Hull Jazz Festival returns from 10-13 November, celebrating jazz icons from the past 100 years alongside a spotlight on new music, with a strong focus on Hull.
The festival opens with a double bill celebrating the 50th anniversary of cult British gangster movie Get Carter. A film screening’s followed by the world premiere of pianist and Hammond player Wendy Kirkland’s new arrangements of Roy Budd’s iconic score. Wendy’s joined by her trio and special guest jazz funk trombonist Dennis Rollins MBE in a special event commissioned by the Ted Lewis Society. Lewis, whose novel inspired the film, lived in Barton-upon-Humber and attended Hull School of Art and was a pianist on the local jazz scene.
Two more world premieres follow on Thursday 11th November, with a celebration of Hull’s vibrant music scene and the first outings for works commissioned as part of Hull Jazz Festival’s Kickstart Commissions series. With Here: A Celebration of Hull at Hull Truck Theatre, six of the city’s finest (Vicky Foster & The Broken Orchestra, Emily Render & Tom Kay and Late Night Marauders’ Ruth Scott & James Wood) open the double bill with a programme of new music, spoken word and classic soul and jazz covers. They’re followed by violinist Matt Holborn and his Quartet, performing his new suite Here, an exploration of acoustic jazz inspired by Hull’s history, its place on the map and its people. And over at Social on Humber Street, saxophonist Dustin Kitsch presents a flamboyant new take on the big band tradition with The Kitsch Co. UV Ball.
UK jazz legend Courtney Pine performs alongside MOBO Award-winning pianist Zoe Rahman on Friday 12th November, with the most intimate show of his long and celebrated career. SONG: The Ballad Book sees Courtney step away from his familiar small band setting to create a programme of favourite ballads that range far and wide, from Duke Ellington to Chaka Khan.
Four shows at Hull Truck Theatre on Saturday 13th November open with Hull-based producer, composer and pianist Mark Slater, performing his forthcoming album Insula. As a co-producer with the Nightports project, Mark’s created albums with pianist Matthew Bourne, drummer Max Hallett (aka Betamax, the Comet is Coming), and bassist Tom Herbert (Polar Bear/The Invisible).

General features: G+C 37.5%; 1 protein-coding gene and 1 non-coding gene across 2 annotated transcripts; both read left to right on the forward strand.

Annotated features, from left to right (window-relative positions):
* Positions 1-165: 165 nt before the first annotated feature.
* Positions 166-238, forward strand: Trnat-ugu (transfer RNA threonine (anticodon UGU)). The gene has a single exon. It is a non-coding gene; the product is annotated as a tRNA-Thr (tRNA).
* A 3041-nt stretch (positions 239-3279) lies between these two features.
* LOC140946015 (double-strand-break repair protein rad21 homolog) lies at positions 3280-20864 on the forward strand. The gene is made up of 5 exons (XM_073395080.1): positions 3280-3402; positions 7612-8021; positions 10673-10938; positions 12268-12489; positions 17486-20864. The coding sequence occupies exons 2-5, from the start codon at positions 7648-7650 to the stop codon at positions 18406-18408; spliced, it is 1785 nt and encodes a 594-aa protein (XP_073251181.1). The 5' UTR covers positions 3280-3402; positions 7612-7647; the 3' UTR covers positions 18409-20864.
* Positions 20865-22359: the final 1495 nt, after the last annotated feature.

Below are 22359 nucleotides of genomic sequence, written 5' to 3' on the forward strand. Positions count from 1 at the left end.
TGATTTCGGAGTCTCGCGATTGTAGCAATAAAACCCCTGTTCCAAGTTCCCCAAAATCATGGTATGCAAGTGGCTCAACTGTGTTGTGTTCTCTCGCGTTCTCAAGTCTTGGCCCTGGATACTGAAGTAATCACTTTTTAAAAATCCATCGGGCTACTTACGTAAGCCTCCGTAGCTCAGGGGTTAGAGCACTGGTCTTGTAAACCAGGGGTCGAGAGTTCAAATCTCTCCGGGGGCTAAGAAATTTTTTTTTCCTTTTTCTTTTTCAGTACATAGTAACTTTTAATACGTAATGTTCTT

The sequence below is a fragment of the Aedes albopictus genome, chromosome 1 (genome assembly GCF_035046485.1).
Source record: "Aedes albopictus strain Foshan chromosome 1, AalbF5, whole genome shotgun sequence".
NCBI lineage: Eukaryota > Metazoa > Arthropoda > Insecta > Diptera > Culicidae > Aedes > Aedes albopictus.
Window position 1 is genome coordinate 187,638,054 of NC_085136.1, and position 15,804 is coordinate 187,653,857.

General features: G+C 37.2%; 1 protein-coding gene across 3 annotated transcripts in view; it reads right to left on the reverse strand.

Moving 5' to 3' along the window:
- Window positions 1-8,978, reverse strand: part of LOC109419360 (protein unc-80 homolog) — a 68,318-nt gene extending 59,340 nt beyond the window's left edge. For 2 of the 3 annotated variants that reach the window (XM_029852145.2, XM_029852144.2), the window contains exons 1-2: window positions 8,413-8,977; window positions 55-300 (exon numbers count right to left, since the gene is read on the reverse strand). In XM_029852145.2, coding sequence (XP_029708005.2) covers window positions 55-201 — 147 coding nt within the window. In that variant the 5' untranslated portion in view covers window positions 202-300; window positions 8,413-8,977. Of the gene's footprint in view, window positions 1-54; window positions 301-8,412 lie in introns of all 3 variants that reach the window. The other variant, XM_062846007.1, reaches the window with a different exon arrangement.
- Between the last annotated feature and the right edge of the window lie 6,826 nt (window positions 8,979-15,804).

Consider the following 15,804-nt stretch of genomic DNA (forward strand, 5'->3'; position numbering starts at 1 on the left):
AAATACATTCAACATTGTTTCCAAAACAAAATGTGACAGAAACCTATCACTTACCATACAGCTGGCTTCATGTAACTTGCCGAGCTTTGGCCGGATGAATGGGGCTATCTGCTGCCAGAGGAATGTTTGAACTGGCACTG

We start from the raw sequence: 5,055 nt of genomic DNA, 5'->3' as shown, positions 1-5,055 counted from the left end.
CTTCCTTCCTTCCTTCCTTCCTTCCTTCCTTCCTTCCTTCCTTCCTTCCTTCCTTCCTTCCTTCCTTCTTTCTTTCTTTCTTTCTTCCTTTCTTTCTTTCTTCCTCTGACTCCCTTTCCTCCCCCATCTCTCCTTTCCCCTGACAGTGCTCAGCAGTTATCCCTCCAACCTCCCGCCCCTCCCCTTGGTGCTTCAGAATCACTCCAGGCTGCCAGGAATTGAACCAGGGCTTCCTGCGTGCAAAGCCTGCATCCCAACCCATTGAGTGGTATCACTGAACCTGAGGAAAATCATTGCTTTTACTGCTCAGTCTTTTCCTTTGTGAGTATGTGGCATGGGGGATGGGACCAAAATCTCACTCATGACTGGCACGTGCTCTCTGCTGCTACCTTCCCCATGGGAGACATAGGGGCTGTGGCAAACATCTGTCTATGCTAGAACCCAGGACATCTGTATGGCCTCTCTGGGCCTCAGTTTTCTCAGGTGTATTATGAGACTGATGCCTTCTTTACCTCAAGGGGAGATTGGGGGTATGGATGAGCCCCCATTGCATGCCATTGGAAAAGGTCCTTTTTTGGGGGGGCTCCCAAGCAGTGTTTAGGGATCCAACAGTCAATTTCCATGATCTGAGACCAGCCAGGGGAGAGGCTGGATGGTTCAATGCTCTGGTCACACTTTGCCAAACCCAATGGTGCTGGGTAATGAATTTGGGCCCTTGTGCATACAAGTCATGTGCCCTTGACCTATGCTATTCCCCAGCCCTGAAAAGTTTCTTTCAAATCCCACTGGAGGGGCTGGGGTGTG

Next up, a celebration of the world’s most famous jazz city, with all-star quartet The Dime Notes digging back into the blues-drenched sounds of clarinet-driven 1920s New Orleans jazz. On the way, they’ll unearth a repertoire of stomps, blues and forgotten gems of the era from musicians including Johnny Dodds, Jelly Roll Morton and Red Nicholls.
Hull musicians Paul Sargeson and Chris Sykes present extracts from Wild Side, a Kickstart seed commission that explores the atmospheric landscape of East Yorkshire, and their creative process, ideas and experiences while walking the Wolds.
And the festival closes with Billie Holiday at Carnegie Hall starring Vimala Rowe. Inspired by the legendary 1956 concerts at which Billie’s music was accompanied by extracts from her autobiography Lady Sings the Blues, this words-and-music show gives a thrilling insight into this immortal jazz talent. The stellar band is led by pianist and MD Alex Webb and features Sue Richardson (trumpet) and Denys Baptiste (tenor saxophone and clarinet).
Covid-secure guidelines will be updated regularly on the Hull Truck Theatre website and their box office team will be available to answer any questions on 01482 323638. Tickets for both live events and livestreams of our shows with Courtney Pine and Zoe Rahman, The Dime Notes and Billie Holiday at Carnegie Hall are available from the Hull Truck Theatre website: www.hulltruck.co.uk. Tickets for The Kitsch Co. UV Ball are available from www.socialhumberstreet.co.uk
Full listings can be found on the Hull Jazz Festival website: www.hulljazzfestival.co.uk/whats-on.